When Trent pitches a reality show on organ transplants designed to redeem the artistic and moral integrity of reality shows, only to be shot down by his boss, he’s sent to scout locations for the latest spin-off—you guessed it, Last Woman Standing. That’s when life in this novel suddenly begins to imitate art, if Survivor: Bikini Atoll qualifies as art. After their helicopter pilot drops dead on a real desert island, the entire crew—Trent, Tad, Taylor and Todd—is suddenly stranded, just like on TV! Trent tries to take charge while fuming at everyone else’s incompetence, while Todd, who doesn’t feel like fetching water, wonders, “Did you assign that to me because I’m black?” Taylor, meanwhile, sulks about breaking a nail and threatens to vote Trent off the island. Tad, naturally, views the whole catastrophe as a lark. “You can get leaves for the roof! Big ones! Oh, it’ll be just like a sleepover!” (Can’t tell these characters apart? Worry not: they helpfully address each other by name every other line, and are never more than a few sentences away from an identifying stereotypical detail or two.)

Of course Havens is making a point, or several, but it’s hard not to wish he’d chosen sharper instruments. Around the campfire that night, Trent’s disenchantment plummets to its predictable nadir: “We’re turning people into a bunch of mindless, stupid, drooling, sniping idiots,” he rants, to collective disinterest. “We’re glorifying spitefulness and stupidity, avarice and selfishness. We’re hastening the decline of civilization as we know it, and we’ve got to stop.” Meanwhile, his bored colleagues half-heartedly pitch show concepts (“Incest...now that’s something we haven’t tried yet!”) before slipping off to have sex without Trent.

Poor Trent. His depressing ambivalence seems to infect the text itself, and Havens’ novel begins to suffer from an identity crisis of its own.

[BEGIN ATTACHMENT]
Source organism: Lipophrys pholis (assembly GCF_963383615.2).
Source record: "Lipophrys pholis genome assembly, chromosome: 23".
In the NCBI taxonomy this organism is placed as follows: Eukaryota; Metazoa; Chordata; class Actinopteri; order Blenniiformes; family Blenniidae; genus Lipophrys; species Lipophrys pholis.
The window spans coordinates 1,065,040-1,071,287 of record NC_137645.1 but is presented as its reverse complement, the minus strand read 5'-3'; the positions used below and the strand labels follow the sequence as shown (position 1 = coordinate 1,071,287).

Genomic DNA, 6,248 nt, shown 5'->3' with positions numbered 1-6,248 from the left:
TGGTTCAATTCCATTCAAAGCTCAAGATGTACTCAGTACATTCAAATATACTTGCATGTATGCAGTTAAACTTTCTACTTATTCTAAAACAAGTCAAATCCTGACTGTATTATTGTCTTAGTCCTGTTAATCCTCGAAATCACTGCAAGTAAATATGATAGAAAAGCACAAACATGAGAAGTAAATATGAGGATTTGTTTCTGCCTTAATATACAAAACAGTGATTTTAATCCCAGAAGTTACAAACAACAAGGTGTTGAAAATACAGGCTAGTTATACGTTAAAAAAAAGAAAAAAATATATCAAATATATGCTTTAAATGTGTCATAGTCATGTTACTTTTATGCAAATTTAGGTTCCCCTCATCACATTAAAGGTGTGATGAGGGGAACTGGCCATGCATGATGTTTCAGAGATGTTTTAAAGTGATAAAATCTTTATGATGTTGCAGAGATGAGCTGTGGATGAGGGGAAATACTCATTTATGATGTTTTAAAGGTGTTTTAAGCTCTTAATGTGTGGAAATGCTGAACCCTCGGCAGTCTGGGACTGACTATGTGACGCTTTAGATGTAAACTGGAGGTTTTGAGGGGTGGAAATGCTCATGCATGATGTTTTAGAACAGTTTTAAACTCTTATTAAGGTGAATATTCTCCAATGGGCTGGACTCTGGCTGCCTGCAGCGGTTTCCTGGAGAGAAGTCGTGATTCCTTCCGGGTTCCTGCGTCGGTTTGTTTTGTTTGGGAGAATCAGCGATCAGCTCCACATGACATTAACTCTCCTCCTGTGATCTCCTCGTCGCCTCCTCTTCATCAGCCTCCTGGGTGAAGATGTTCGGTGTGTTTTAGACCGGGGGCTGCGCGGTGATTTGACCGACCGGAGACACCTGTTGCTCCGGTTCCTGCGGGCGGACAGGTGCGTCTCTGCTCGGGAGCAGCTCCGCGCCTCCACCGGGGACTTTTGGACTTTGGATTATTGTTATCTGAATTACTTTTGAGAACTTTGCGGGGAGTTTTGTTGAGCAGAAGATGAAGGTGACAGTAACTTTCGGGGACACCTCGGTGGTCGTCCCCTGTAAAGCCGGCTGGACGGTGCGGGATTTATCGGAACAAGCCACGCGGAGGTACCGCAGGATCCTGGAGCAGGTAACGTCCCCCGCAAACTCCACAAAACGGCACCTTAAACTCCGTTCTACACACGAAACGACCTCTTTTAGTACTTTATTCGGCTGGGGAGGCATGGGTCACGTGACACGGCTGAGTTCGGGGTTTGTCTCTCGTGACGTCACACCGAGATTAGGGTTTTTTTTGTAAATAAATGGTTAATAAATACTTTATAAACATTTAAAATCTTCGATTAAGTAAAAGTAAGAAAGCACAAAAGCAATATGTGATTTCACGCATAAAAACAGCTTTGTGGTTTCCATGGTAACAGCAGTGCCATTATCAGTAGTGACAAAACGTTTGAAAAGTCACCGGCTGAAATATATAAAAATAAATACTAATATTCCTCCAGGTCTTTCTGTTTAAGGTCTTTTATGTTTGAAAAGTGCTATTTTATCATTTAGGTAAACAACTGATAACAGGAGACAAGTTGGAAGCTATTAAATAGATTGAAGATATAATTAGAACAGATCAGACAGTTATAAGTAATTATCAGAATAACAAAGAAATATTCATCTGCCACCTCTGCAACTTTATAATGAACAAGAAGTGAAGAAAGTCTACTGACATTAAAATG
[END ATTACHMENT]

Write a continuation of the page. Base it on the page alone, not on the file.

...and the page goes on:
Is the book aiming for satire? At first it seems so: Trent is probably too young to remember the fictional Chauncey Gardiner, whose trajectory in Being There he unconsciously mimics after his rescue. (Still smarting from sexual rejection, he tries to torpedo his career and is instantly promoted.) But the tirade that gets Trent’s boss’s attention doesn’t expose anything about the industry per se—Trent simply pitches the worst idea he can think of, and—surprise!—it catches on. And Trent himself doesn’t change a whit—once he’s in the catbird seat, he becomes more “idealistic” than ever.

In part two, a strange plot heats up that involves Trent’s boss, a mysterious rival media mogul, the FCC and a possible murder or two. Perhaps, then, the book is meant to be a thriller? But no, that murder plot, such as it is, quickly gives way to another murder plot—which our heroes do their bungling best to prevent. So could the book possibly be a farce? Unlikely: The increasing trust between Trent and his hapless sidekicks suggests that Havens’ novel might be, at base, a heartwarming meditation on friendship, loyalty and the soul-shattering consequences of selling out.

Turns out these are all red herrings. Thanks to an extremely surprising plot twist at the end—one which ties up all the loose ends in the only way possible—Reality gives the slip to its readers and its main character in a single, shocking, satisfying scene. On the other hand, it may leave readers who actually enjoy shows like Survivor cringing with guilt. To misquote Otto von Bismarck, “Reality shows are like sausages—it’s better not to see them being made.”